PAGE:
To be replaced by an easy open metal cap that removes all of the romance and elegance of uncorking your favourite varietal or is it simply giving us a less complicated way of enjoying wine. I've certainly heard a lot from both sides of the cork versus screw cap debate and each camp has put up a significant collection of pros and cons to support their argument.
 One of the assertions from those in favour of the screw cap technology propose that the number of cork tainted bottles would be virtually eliminated by screw caps. Cork taint is the result of a chemical called TCA that naturally occurs in cork and is responsible for approximately 1 to 2 % bottle spoilage each year. The odour of cork taint or TCA resembles wet mouldy newspaper and causes the person tasting the wine to scrunch up their face and utter the words "Yikes ! This doesn't smell very nice." The actual concentration of TCA can be quite small (parts per trillion) but our sensitive noses are able to pick it up quite easily. It's not a rewarding experience when you open a $20 bottle of wine only to discover that it smells like someone used it to mop the floor and then put it back in the bottle. Those on the pro cork side would argue that while TCA is still a problem, the wine industry is using better cork cleansing technologies and the use of plastic corks and cork compounds is significantly reducing this problem and that more bottles are dropped and broken during transport from the winery to the glass than TCA spoilage. True enough
Another point put forward by the screw cap side is the reduction of dried out corks that disintegrate on older bottles of wine. Anyone that's opened an older bottle of wine and has struggled with a cork that comes apart like a cheap suit on a hot day knows what I'm talking about. Sometimes it can take a little McGyvering to figure out how to get the cork out without pushing it into the bottle. You end up with more tools in front of you than a heart surgeon on a busy day. Your face contorted as you delicately insert the corkscrew into the crumbling cork like physicist inserting a uranium rod into a reactor all the while reassuring your spouse with that repetitive phrase "I think I've got it this time". Metal screw caps are significantly easier to open, provide a good seal over time and can be recycled when finished. Hold on ! The corkers doth protest. Screw cap technology is relatively new and the long term effects on wine and seal stability can't be assumed. Corks have been used for over five hundreds years. Screw caps have not been tested as long or under the same conditions and corks can be recycled to make make neat little gifts and crafts.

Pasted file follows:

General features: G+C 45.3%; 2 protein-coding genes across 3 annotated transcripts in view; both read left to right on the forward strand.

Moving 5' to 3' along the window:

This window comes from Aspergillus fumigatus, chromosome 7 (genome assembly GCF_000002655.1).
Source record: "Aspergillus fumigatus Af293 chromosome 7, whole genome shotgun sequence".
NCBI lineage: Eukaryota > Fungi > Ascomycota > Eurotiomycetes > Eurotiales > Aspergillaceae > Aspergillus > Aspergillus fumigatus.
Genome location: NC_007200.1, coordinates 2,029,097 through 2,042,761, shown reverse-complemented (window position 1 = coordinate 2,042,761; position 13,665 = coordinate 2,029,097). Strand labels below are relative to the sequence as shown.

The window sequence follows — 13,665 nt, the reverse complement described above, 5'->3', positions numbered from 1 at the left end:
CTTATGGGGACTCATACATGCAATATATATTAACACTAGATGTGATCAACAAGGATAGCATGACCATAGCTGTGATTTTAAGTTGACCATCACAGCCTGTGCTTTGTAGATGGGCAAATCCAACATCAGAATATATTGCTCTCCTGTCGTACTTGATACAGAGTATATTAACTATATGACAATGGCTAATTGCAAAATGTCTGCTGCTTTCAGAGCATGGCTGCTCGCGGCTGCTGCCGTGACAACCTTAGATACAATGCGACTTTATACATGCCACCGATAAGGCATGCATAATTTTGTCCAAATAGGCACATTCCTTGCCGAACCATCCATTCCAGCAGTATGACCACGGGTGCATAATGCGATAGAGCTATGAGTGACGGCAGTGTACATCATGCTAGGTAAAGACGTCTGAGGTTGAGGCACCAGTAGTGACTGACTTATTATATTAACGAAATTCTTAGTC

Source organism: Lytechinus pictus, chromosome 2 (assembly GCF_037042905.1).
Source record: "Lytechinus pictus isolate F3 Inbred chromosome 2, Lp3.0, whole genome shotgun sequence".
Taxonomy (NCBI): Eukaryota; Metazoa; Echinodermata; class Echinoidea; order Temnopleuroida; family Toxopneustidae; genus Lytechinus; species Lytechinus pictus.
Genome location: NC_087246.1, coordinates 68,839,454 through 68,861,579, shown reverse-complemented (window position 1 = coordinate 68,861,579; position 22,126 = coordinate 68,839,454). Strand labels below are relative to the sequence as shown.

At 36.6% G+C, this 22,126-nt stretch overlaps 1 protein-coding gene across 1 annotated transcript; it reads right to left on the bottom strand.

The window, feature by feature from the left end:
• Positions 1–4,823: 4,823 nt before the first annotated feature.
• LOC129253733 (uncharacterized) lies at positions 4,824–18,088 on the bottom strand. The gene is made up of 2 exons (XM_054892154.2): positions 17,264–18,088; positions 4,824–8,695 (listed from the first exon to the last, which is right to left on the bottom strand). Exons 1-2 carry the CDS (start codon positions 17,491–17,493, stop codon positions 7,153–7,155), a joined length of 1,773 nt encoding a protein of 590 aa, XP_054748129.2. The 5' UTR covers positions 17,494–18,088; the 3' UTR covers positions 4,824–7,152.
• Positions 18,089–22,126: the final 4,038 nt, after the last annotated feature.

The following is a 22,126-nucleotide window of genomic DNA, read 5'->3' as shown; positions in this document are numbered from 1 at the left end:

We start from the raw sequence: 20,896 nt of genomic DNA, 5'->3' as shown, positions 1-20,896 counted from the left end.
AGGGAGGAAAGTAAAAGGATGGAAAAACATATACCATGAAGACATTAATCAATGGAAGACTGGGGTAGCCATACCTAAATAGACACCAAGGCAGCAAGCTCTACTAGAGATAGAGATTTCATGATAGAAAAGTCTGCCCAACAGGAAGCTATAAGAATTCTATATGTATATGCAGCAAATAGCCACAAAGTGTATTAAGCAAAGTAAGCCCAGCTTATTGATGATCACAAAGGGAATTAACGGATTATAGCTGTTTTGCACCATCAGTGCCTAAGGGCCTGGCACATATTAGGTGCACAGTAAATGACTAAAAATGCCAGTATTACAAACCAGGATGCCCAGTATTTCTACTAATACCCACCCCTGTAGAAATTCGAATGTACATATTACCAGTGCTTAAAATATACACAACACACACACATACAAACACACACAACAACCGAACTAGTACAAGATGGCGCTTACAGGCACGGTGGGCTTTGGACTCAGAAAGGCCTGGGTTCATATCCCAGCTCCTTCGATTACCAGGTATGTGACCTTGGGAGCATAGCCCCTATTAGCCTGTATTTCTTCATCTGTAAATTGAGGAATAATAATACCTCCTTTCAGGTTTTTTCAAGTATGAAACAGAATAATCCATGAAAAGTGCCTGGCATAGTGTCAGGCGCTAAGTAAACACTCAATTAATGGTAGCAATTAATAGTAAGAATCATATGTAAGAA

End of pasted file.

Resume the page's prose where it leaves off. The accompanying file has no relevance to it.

I could go on and on with pros and cons for both sides but it won't bring us any closer to solving the question of whether cork or cap is better.

Whether you're a "save the cork protester" or part of the "screw cap revolution", you as the consumer can choose the type of wine enclosure you prefer. However, the choice of cap or cork resides with the winery owner as they select the bottling technology and the cost of cork or cap is certainly a deciding factor in that choice. So you may get the enclosure you prefer but not necessarily the wine you like. Personally, cork or screw cap, it makes no difference to me. I take great pride in flawlessly opening a bottle of Primitivo. Carefully removing the foil around the rim and then uncork it with a slight pop while not spilling a drop but when I take a Chardonnay out to my guests on the deck and realize that I left the corkscrew on the kitchen counter ... I really wish that it was a screw cap.

Here's my picks for this week

Red Knot - 2008 - Cabernet Sauvignon - Australia

A beautiful deep red cabernet sauvignon with a purple hue around the rim with aromas of blackberries, cherry, tobacco and a little menthol. The 90% Cabernet Sauvignon and 10% Shiraz has flavours of dark berries and vanilla with light tannins and a slightly sweet finish.
Price - under $18 (LCBO)
I like this wine because it has nice jammy taste with a intense dark red colour. It has a nice smooth finish and is nicely balanced between tannins and acidity.

Famiglia Bianchi - 2008 - Chardonnay - Argentina

This light yellow chardonnay has aromas of tropical fruit, vanilla and spice. The 8 months of oak aging gives it a creamy flavour of vanilla and apples. It has a long smooth vanilla finish with a moderate acidity level.
Price - only available in the US
I like this wine because it pairs well with most chicken dishes or simply on it's own. A nice easy going chardonnay that shows it's oak and sur lie aging very well.